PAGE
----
- The vast majority of our books are printed on post consumer recycled paper. That paper is also certified by the Forest Stewardship Council, meaning that the supply chain is documented.
- We print our books in the U.S. to cut down on transportation costs and so that work conditions are regulated.
- We run a green office, with clean sourced energy, the strictest reuse and recycling policies possible, and various other efforts like composting and the use of public transport.
We hope that you, the reader, will support Lantern and GPI in our endeavor to preserve the ancient forests and the natural systems on which all life depends. One way is to buy books that cost a little more but make a positive commitment to the environment no only in their words, but in the paper that they are printed on. For more information, visit www.greenpressinitiative.org
July 5, 2011 4:24pm
A Sterne Lesson
Those of you who are our Facebook friends (Lantern Book)—and if you're not, for goodness' sake what are you waiting for?!—will have seen my screed regarding the confusion about when to use "everyday" and "every day." A correspondent expressed her relief at seeing the light and then asked—perspiration mantling her brow—about dashes. Well, since you happen to ask. . . .
Just to freak you out, there are three
kinds of dashes with which I'm familiar. There's your hyphen, which joins two words (usually adjectives) together in holy matrimony, or separates an awkward prefix from the noun, as in "re-occurrence."
Then there's the en-dash, which is used in several ways:
- to join multiple word–phrases (as in "World War II–era music") where one of the joined word-phrases is being used as a compound adjective, and you want to know which bit of the phrase goes with which;
- to notate dates or places, without "from" or "to": as in "World War II (1939–1945) or "Berlin–Baghdad Railway";
- to indicate an adversarial or non-compound connection between two nouns: i.e. "Ali–Freeman rematch" or "Franco–Prussian War." (I like this usage because it reminds me that no such people as the Franco-Prussians exist.)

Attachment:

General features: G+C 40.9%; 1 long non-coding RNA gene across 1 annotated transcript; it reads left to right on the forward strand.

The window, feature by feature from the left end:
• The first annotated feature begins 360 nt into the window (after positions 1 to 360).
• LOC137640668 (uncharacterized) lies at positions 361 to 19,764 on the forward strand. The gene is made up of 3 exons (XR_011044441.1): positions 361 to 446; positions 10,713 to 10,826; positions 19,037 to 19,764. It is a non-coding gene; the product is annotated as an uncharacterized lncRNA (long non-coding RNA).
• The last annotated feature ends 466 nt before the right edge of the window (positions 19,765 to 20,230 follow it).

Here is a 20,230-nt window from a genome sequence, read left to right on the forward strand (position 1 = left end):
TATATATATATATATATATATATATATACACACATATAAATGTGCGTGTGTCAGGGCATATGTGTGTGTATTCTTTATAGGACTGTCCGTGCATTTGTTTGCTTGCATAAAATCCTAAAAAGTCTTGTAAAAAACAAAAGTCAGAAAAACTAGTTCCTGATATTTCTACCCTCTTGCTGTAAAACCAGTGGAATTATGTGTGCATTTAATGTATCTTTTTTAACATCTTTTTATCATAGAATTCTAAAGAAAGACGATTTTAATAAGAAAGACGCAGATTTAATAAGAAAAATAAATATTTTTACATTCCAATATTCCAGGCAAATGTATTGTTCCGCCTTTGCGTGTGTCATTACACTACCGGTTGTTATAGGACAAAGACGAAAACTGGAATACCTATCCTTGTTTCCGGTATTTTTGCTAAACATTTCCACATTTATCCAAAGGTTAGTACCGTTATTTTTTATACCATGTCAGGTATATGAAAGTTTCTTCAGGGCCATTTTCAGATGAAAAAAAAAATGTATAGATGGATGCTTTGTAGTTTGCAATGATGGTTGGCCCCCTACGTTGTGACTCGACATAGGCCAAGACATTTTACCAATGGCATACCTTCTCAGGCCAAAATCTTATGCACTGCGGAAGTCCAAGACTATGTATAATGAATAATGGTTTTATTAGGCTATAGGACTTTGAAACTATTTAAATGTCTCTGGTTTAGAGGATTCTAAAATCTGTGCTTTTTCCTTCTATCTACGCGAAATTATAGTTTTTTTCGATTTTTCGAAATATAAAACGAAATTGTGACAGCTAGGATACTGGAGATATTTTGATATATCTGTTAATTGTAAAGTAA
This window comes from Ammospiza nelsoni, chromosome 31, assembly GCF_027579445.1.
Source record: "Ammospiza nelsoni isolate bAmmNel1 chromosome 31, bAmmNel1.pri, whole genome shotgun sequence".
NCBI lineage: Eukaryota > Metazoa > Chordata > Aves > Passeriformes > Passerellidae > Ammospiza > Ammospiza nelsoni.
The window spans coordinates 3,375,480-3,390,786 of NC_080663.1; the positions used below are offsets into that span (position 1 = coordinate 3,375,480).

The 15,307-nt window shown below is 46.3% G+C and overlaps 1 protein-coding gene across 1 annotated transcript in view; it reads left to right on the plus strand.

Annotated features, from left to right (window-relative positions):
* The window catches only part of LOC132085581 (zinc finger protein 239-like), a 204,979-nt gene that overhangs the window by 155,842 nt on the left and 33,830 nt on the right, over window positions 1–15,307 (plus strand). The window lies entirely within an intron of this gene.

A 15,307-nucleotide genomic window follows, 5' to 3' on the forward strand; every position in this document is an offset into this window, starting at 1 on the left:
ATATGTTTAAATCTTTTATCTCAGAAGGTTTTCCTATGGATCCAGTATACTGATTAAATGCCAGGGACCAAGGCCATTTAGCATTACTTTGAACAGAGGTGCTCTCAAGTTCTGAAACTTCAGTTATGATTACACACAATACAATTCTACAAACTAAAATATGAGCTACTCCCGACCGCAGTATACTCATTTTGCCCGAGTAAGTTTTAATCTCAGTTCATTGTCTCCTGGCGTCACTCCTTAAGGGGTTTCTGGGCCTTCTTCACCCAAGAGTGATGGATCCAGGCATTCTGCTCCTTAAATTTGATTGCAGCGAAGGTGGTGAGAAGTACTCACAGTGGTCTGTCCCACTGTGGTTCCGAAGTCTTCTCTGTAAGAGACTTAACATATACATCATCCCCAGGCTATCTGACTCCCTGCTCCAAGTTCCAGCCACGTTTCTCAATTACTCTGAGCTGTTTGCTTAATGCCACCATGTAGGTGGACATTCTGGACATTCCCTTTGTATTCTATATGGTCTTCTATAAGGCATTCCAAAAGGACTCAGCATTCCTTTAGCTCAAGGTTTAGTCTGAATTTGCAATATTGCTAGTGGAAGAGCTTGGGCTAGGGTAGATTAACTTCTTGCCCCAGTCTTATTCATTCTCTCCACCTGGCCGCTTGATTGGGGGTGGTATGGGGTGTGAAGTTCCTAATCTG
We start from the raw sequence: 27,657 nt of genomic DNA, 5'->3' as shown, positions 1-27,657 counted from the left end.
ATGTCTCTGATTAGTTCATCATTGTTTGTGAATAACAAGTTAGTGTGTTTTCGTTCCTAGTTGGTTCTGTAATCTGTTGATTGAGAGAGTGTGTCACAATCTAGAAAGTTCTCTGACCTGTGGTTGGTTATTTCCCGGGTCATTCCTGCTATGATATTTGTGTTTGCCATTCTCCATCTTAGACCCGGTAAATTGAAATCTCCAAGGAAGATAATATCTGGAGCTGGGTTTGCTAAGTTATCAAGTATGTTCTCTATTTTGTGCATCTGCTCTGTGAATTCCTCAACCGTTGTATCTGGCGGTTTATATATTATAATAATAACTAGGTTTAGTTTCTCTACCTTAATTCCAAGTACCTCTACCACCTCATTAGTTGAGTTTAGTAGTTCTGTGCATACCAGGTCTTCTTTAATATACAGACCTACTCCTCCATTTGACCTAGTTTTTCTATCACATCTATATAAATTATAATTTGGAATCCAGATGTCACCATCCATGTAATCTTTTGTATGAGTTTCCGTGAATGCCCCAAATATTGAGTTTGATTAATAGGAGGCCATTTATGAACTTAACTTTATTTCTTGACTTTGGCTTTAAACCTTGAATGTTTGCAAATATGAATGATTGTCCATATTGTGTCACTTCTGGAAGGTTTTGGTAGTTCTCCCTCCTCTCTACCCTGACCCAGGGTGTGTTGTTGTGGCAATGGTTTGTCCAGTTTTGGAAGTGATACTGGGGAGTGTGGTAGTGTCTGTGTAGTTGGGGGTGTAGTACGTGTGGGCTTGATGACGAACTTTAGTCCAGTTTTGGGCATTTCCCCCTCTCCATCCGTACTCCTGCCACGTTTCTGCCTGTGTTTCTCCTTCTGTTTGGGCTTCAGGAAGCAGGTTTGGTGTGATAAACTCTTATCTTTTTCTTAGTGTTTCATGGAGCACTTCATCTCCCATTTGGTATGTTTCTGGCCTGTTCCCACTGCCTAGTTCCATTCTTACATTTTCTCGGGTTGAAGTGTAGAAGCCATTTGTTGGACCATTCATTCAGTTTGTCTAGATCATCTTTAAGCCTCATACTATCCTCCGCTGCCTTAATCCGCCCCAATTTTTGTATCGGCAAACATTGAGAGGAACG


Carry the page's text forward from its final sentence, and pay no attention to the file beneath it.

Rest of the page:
The final dash is the em-dash—the long one, the one you once had to signify by hitting two hyphens on your typewriter keyboard.
July 5, 2011 12:35pm
Tim Robbins in Robert Altman's The Player: Be careful what you wish for.
Occasionally, someone will approach—if that's the word I'm looking for—one of our authors about making a movie of their book or life. When you sign a contract with Lantern, you usually assign all your subsidiary rights—those are rights to your work should they become dramas, radio plays, movies, documentaries, etc.—to Lantern. We act as your intermediary and we split 50/50 any money from the purchase of those rights. Of course, as an author, you can "retain" any of your rights before signing the contract—preferring to negotiate them yourself or hiring a professional to do it. And some authors have done that.
June 10, 2011 3:49pm
Translation: Be Kind, Rewind
Authors contact us frequently because a devotee in another country has either offered to translate their book or has already done so and is looking for a publisher. What should we do? the authors ask. Consider this post our response to that question.
Among our tasks as publishers is to protect the copyright of our authors. That means no unauthorized reproduction or use of an author's work without our permission or paying fees to us and the author—who after all put time, effort, and money into the book in the first place. That, of course, applies to translation. The best way to secure copyright protection is for one publisher to contract with another to translate, publish, and distribute the book in that country, and for that publisher to have exclusive rights to do those things. Without that surety, an author cannot guarantee that he or she will receive royalties, that the translation will be accurate, and that the book itself will be produced and distributed professionally.